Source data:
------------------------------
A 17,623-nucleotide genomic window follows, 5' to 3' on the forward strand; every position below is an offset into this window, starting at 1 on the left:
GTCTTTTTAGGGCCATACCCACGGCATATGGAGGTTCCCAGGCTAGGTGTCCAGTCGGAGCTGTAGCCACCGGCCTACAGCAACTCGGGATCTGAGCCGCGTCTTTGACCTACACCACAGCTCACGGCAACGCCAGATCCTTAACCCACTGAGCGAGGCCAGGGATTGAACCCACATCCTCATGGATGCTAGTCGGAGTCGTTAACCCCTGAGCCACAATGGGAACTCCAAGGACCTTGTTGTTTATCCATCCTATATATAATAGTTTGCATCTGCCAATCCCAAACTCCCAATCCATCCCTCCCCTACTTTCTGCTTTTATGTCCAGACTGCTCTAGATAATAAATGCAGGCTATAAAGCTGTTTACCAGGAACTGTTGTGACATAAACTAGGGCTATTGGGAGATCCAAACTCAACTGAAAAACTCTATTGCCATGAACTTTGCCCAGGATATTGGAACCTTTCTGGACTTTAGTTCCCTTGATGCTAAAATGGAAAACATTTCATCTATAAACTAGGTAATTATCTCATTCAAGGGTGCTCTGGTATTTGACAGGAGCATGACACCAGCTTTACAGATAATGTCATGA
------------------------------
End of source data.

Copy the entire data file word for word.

A 17,623-nucleotide genomic window follows, 5' to 3' on the forward strand; every position below is an offset into this window, starting at 1 on the left:
GTCTTTTTAGGGCCATACCCACGGCATATGGAGGTTCCCAGGCTAGGTGTCCAGTCGGAGCTGTAGCCACCGGCCTACAGCAACTCGGGATCTGAGCCGCGTCTTTGACCTACACCACAGCTCACGGCAACGCCAGATCCTTAACCCACTGAGCGAGGCCAGGGATTGAACCCACATCCTCATGGATGCTAGTCGGAGTCGTTAACCCCTGAGCCACAATGGGAACTCCAAGGACCTTGTTGTTTATCCATCCTATATATAATAGTTTGCATCTGCCAATCCCAAACTCCCAATCCATCCCTCCCCTACTTTCTGCTTTTATGTCCAGACTGCTCTAGATAATAAATGCAGGCTATAAAGCTGTTTACCAGGAACTGTTGTGACATAAACTAGGGCTATTGGGAGATCCAAACTCAACTGAAAAACTCTATTGCCATGAACTTTGCCCAGGATATTGGAACCTTTCTGGACTTTAGTTCCCTTGATGCTAAAATGGAAAACATTTCATCTATAAACTAGGTAATTATCTCATTCAAGGGTGCTCTGGTATTTGACAGGAGCATGACACCAGCTTTACAGATAATGTCATGA